The Next USMNT Coach Absolutely Does Not Need To Be American

In a wide-ranging interview recently, Landon Donovan spoke of coming out of retirement for a second time, opting to join Liga MX, Mexico-U.S. politics and the state of U.S. Soccer. Donovan, perhaps the greatest American player ever produced, knows as well as anyone what he’s talking about when he discusses the state of U.S. Soccer, but he’s dead wrong in saying the next USMNT coach needs to be an American. 

Landon Donovan’s return to soccer was partially surprising and partially not that surprising. He had done it before and was still at an age where he could contribute given the right situation. Whether or not Club León is the right situation is still debatable, as he’s struggled to get enough playing time to truly rate his return

But one thing coming out of retirement did for Donovan was return him to the spotlight in U.S. soccer at a time when the U.S. Soccer Federation is seeing unprecedented turmoil. The USSF has a new president for the first time in more than a decade, its former president was just demoted from chair to board member of the joint bid with Mexico and Canada for the 2026 World Cup hosting rights and the USMNT has been working under an interim coach since October.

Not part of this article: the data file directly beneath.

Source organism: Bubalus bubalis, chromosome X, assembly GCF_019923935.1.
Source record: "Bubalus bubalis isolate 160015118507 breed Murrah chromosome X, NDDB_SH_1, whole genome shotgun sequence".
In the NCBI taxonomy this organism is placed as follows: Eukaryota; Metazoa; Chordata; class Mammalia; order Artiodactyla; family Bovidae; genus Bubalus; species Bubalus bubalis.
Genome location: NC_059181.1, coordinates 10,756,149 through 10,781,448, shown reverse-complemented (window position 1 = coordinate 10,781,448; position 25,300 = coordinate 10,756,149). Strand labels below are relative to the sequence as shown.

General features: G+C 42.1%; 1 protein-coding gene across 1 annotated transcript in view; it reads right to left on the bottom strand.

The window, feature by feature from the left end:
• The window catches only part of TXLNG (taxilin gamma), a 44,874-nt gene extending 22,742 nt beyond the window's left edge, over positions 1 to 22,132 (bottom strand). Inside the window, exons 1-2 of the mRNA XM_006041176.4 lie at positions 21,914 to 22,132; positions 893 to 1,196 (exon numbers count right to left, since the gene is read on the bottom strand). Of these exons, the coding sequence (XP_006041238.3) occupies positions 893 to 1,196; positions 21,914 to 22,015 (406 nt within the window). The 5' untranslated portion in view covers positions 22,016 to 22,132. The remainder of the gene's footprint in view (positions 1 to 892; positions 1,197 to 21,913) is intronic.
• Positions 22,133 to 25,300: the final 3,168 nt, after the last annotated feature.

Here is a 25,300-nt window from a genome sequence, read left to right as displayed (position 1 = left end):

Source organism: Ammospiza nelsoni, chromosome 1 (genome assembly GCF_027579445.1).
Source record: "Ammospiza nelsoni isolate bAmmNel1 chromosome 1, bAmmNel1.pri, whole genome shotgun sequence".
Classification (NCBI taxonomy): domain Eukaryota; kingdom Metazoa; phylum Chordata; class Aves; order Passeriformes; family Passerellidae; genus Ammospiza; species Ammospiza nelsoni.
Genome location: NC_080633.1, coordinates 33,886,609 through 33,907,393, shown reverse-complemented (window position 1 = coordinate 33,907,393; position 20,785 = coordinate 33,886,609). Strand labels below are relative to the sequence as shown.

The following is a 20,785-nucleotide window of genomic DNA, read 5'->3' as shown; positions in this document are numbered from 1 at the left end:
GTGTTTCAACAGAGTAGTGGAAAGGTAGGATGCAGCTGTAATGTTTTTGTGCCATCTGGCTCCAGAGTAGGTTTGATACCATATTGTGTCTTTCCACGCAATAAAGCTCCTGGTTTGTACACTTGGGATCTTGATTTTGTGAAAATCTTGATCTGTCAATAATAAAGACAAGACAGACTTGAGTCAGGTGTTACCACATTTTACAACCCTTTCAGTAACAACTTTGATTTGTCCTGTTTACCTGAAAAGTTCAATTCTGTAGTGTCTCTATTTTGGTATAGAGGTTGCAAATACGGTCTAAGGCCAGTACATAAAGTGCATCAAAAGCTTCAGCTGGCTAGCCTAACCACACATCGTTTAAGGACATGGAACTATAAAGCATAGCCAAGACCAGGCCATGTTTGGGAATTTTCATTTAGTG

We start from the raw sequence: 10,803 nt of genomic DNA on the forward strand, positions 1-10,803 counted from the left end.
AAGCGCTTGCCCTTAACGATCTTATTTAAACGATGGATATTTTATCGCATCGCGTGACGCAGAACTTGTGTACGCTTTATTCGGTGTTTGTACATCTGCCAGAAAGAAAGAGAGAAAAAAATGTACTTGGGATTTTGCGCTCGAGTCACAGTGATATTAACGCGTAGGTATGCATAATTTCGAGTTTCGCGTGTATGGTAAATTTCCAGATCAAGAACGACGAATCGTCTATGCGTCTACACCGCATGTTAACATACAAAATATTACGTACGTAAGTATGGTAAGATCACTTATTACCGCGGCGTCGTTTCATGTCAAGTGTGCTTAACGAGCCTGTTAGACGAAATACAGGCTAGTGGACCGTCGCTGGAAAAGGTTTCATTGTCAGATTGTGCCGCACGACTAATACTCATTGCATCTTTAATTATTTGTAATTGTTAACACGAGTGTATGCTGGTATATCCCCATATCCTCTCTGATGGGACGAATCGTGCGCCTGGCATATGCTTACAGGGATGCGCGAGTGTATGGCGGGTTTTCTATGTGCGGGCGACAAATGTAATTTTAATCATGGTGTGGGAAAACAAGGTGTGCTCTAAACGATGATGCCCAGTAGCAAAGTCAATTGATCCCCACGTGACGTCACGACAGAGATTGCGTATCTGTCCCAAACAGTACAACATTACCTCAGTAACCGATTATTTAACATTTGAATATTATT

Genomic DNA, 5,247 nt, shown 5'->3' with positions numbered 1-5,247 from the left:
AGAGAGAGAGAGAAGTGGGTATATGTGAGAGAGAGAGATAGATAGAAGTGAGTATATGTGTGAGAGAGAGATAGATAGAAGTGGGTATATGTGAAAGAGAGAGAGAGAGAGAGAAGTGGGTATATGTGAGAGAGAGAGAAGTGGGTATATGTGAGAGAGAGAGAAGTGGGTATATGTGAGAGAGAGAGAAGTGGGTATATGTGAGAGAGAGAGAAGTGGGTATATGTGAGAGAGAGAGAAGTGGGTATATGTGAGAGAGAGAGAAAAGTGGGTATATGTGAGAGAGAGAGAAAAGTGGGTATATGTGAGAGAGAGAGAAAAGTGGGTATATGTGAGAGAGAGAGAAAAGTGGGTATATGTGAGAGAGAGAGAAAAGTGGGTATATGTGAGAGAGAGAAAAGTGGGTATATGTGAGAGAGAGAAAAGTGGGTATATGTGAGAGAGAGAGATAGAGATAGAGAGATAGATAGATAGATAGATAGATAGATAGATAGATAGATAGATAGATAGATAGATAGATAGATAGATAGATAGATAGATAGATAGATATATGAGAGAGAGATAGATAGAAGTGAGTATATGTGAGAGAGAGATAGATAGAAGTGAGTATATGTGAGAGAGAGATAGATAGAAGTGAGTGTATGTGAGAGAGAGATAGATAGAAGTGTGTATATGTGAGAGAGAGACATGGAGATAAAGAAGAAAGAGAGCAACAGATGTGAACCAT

Next USMNT coach

Who will be the next USMNT coach to follow interim coach Dave Sarachan? Photo: @SportsbookBTC | Twitter

So of course when Donovan gave his first major one-on-one interview with a U.S. news outlet the USMNT was going to be a subject of discourse. After giving his thoughts on new U.S. Soccer president Carlos Cordeiro (he likes him), on playing for the USMNT again (he’d welcome it) and what U.S. Soccer needs to do moving forward (youth development), Donovan was asked who he thinks should be the next USMNT coach.

Here is his response in full: